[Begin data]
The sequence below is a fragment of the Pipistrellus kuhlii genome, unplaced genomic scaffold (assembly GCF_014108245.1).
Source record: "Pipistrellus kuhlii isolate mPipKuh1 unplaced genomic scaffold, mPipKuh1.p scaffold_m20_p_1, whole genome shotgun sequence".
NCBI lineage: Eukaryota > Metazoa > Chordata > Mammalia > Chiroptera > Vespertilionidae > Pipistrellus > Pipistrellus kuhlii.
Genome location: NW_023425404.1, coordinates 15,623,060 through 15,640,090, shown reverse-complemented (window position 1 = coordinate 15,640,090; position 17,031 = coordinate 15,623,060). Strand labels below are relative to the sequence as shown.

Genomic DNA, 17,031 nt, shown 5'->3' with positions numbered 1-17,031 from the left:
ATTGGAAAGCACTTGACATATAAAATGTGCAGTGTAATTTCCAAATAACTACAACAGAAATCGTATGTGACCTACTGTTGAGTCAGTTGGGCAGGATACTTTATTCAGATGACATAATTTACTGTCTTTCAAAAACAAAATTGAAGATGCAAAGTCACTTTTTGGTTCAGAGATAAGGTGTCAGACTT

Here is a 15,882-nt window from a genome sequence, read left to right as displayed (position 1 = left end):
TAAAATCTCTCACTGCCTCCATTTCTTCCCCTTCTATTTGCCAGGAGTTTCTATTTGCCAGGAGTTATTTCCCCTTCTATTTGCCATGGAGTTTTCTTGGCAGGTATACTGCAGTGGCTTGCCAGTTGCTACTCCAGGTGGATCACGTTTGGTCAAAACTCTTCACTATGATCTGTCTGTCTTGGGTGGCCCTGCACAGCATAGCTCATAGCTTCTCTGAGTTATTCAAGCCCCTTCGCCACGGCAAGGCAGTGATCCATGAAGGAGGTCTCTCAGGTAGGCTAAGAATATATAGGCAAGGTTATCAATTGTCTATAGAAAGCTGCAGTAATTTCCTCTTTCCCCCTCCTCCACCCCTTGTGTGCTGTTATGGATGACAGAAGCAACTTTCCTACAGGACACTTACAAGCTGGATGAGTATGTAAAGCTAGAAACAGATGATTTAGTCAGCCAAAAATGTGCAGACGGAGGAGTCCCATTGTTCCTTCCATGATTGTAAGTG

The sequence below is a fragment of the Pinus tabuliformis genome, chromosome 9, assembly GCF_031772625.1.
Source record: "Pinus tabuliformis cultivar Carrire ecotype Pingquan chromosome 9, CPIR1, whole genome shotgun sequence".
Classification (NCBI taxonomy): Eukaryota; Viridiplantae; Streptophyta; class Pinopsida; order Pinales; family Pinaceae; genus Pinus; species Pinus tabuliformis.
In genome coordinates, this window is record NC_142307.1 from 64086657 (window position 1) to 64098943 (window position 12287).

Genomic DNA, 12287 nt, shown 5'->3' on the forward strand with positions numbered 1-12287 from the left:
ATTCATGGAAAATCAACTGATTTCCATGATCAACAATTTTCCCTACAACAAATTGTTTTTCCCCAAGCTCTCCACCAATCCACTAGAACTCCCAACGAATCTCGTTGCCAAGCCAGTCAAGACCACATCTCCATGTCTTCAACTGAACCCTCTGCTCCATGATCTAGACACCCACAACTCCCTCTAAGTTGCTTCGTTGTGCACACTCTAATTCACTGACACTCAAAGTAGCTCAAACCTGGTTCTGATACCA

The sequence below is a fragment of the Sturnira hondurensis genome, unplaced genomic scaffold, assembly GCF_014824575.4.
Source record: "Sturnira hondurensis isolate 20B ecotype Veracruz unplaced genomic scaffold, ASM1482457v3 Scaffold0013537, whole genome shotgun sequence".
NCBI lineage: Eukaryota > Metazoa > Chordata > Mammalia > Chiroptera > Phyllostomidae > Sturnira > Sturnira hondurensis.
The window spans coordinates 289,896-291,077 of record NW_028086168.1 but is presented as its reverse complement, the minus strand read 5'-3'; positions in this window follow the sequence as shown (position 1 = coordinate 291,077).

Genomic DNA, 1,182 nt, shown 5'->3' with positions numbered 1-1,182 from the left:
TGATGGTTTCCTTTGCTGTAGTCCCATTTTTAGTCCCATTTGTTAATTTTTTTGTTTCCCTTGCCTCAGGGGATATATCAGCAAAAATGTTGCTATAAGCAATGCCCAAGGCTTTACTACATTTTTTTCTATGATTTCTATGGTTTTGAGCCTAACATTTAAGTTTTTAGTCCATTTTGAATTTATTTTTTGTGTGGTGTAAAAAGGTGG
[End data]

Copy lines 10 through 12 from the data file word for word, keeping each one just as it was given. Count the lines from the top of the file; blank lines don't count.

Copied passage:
Source record: "Pinus tabuliformis cultivar Carrire ecotype Pingquan chromosome 9, CPIR1, whole genome shotgun sequence".
Classification (NCBI taxonomy): Eukaryota; Viridiplantae; Streptophyta; class Pinopsida; order Pinales; family Pinaceae; genus Pinus; species Pinus tabuliformis.
In genome coordinates, this window is record NC_142307.1 from 64086657 (window position 1) to 64098943 (window position 12287).